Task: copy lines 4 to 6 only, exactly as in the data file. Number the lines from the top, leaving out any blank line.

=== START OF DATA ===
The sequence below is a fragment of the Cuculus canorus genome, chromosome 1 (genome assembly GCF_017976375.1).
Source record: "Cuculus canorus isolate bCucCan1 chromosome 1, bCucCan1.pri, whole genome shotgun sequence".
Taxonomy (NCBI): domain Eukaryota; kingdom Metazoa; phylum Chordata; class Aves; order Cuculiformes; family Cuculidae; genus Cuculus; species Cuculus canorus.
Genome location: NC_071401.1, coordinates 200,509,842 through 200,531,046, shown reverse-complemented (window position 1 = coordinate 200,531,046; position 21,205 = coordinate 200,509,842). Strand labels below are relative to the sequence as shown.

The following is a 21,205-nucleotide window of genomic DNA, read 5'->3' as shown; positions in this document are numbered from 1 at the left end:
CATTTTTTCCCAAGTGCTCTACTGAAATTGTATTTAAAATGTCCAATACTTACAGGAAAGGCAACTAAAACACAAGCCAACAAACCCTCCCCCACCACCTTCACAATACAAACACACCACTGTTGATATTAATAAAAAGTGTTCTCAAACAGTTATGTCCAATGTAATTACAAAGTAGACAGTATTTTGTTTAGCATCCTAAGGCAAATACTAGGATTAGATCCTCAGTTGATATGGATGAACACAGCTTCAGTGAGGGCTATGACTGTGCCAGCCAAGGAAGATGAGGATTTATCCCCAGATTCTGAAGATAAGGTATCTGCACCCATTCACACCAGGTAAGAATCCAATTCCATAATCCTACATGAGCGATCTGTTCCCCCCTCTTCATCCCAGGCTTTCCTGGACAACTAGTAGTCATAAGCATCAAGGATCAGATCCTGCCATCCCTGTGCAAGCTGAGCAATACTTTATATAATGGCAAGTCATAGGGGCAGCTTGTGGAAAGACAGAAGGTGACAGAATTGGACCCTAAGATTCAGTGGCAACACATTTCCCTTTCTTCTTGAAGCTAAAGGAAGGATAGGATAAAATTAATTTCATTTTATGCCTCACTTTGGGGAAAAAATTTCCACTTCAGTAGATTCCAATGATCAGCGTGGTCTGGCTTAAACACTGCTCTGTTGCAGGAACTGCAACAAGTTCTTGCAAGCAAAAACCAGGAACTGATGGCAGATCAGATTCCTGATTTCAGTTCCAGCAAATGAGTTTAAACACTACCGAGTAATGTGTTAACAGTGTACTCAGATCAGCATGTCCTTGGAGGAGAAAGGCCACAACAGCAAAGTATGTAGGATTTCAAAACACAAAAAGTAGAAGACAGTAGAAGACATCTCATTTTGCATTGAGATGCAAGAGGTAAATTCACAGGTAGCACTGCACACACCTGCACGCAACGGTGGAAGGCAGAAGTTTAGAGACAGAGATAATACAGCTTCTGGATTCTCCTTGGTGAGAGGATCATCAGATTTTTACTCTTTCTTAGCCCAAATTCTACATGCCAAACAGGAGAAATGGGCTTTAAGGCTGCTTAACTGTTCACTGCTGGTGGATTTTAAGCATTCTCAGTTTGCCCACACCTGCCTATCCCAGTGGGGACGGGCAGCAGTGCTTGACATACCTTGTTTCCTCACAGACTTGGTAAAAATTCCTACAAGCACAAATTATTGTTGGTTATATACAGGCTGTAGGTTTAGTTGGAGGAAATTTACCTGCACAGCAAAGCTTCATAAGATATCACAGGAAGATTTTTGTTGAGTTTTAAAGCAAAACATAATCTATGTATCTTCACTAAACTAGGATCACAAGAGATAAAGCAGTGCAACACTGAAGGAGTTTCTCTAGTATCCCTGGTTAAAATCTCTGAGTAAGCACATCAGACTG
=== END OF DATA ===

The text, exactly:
Genome location: NC_071401.1, coordinates 200,509,842 through 200,531,046, shown reverse-complemented (window position 1 = coordinate 200,531,046; position 21,205 = coordinate 200,509,842). Strand labels below are relative to the sequence as shown.

The following is a 21,205-nucleotide window of genomic DNA, read 5'->3' as shown; positions in this document are numbered from 1 at the left end:
CATTTTTTCCCAAGTGCTCTACTGAAATTGTATTTAAAATGTCCAATACTTACAGGAAAGGCAACTAAAACACAAGCCAACAAACCCTCCCCCACCACCTTCACAATACAAACACACCACTGTTGATATTAATAAAAAGTGTTCTCAAACAGTTATGTCCAATGTAATTACAAAGTAGACAGTATTTTGTTTAGCATCCTAAGGCAAATACTAGGATTAGATCCTCAGTTGATATGGATGAACACAGCTTCAGTGAGGGCTATGACTGTGCCAGCCAAGGAAGATGAGGATTTATCCCCAGATTCTGAAGATAAGGTATCTGCACCCATTCACACCAGGTAAGAATCCAATTCCATAATCCTACATGAGCGATCTGTTCCCCCCTCTTCATCCCAGGCTTTCCTGGACAACTAGTAGTCATAAGCATCAAGGATCAGATCCTGCCATCCCTGTGCAAGCTGAGCAATACTTTATATAATGGCAAGTCATAGGGGCAGCTTGTGGAAAGACAGAAGGTGACAGAATTGGACCCTAAGATTCAGTGGCAACACATTTCCCTTTCTTCTTGAAGCTAAAGGAAGGATAGGATAAAATTAATTTCATTTTATGCCTCACTTTGGGGAAAAAATTTCCACTTCAGTAGATTCCAATGATCAGCGTGGTCTGGCTTAAACACTGCTCTGTTGCAGGAACTGCAACAAGTTCTTGCAAGCAAAAACCAGGAACTGATGGCAGATCAGATTCCTGATTTCAGTTCCAGCAAATGAGTTTAAACACTACCGAGTAATGTGTTAACAGTGTACTCAGATCAGCATGTCCTTGGAGGAGAAAGGCCACAACAGCAAAGTATGTAGGATTTCAAAACACAAAAAGTAGAAGACAGTAGAAGACATCTCATTTTGCATTGAGATGCAAGAGGTAAATTCACAGGTAGCACTGCACACACCTGCACGCAACGGTGGAAGGCAGAAGTTTAGAGACAGAGATAATACAGCTTCTGGATTCTCCTTGGTGAGAGGATCATCAGATTTTTACTCTTTCTTAGCCCAAATTCTACATGCCAAACAGGAGAAATGGGCTTTAAGGCTGCTTAACTGTTCACTGCTGGTGGATTTTAAGCATTCTCAGTTTGCCCACACCTGCCTATCCCAGTGGGGACGGGCAGCAGTGCTTGACATACCTTGTTTCCTCACAGACTTGGTAAAAATTCCTACAAGCACAAATTATTGTTGGTTATATACAGGCTGTAGGTTTAGTTGGAGGAAATTTACCTGCACAGCAAAGCTTCATAAGATATCACAGGAAGATTTTTGTTGAGTTTTAAAGCAAAACATAATCTATGTATCTTCACTAAACTAGGATCACAAGAGATAAAGCAGTGCAACACTGAAGGAGTTTCTCTAGTATCCCTGGTTAAAATCTCTGAGTAAGCACATCAGACTG